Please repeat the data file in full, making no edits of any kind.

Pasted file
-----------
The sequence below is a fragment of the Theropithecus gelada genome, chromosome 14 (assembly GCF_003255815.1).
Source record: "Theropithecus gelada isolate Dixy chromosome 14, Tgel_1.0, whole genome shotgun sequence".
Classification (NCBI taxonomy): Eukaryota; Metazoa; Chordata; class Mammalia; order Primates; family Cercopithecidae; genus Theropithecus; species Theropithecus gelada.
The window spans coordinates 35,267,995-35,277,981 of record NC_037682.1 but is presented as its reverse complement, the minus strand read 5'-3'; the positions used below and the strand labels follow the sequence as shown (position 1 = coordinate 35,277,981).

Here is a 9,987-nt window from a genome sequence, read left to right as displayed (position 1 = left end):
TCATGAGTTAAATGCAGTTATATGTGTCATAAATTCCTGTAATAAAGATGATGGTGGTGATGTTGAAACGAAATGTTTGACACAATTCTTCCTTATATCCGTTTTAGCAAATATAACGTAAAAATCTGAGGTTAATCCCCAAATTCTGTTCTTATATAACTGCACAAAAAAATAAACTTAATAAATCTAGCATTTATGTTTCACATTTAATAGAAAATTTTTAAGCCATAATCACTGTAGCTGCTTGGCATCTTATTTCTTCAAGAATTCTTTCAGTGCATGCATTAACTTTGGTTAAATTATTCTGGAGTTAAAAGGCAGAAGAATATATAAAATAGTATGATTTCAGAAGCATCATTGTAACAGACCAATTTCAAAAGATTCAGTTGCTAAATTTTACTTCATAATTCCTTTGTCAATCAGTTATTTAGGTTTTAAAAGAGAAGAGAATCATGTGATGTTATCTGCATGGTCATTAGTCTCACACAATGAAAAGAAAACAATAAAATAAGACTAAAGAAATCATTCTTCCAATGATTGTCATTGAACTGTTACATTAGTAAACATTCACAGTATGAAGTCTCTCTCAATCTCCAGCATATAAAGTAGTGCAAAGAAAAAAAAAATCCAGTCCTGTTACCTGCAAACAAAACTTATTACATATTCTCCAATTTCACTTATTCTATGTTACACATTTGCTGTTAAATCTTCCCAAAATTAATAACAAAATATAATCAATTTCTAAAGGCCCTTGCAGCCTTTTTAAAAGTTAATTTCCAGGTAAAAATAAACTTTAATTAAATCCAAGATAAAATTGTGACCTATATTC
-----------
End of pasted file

The sequence below is a fragment of the Theropithecus gelada genome, chromosome 14 (assembly GCF_003255815.1).
Source record: "Theropithecus gelada isolate Dixy chromosome 14, Tgel_1.0, whole genome shotgun sequence".
Classification (NCBI taxonomy): Eukaryota; Metazoa; Chordata; class Mammalia; order Primates; family Cercopithecidae; genus Theropithecus; species Theropithecus gelada.
The window spans coordinates 35,267,995-35,277,981 of record NC_037682.1 but is presented as its reverse complement, the minus strand read 5'-3'; the positions used below and the strand labels follow the sequence as shown (position 1 = coordinate 35,277,981).

Here is a 9,987-nt window from a genome sequence, read left to right as displayed (position 1 = left end):
TCATGAGTTAAATGCAGTTATATGTGTCATAAATTCCTGTAATAAAGATGATGGTGGTGATGTTGAAACGAAATGTTTGACACAATTCTTCCTTATATCCGTTTTAGCAAATATAACGTAAAAATCTGAGGTTAATCCCCAAATTCTGTTCTTATATAACTGCACAAAAAAATAAACTTAATAAATCTAGCATTTATGTTTCACATTTAATAGAAAATTTTTAAGCCATAATCACTGTAGCTGCTTGGCATCTTATTTCTTCAAGAATTCTTTCAGTGCATGCATTAACTTTGGTTAAATTATTCTGGAGTTAAAAGGCAGAAGAATATATAAAATAGTATGATTTCAGAAGCATCATTGTAACAGACCAATTTCAAAAGATTCAGTTGCTAAATTTTACTTCATAATTCCTTTGTCAATCAGTTATTTAGGTTTTAAAAGAGAAGAGAATCATGTGATGTTATCTGCATGGTCATTAGTCTCACACAATGAAAAGAAAACAATAAAATAAGACTAAAGAAATCATTCTTCCAATGATTGTCATTGAACTGTTACATTAGTAAACATTCACAGTATGAAGTCTCTCTCAATCTCCAGCATATAAAGTAGTGCAAAGAAAAAAAAAATCCAGTCCTGTTACCTGCAAACAAAACTTATTACATATTCTCCAATTTCACTTATTCTATGTTACACATTTGCTGTTAAATCTTCCCAAAATTAATAACAAAATATAATCAATTTCTAAAGGCCCTTGCAGCCTTTTTAAAAGTTAATTTCCAGGTAAAAATAAACTTTAATTAAATCCAAGATAAAATTGTGACCTATATTC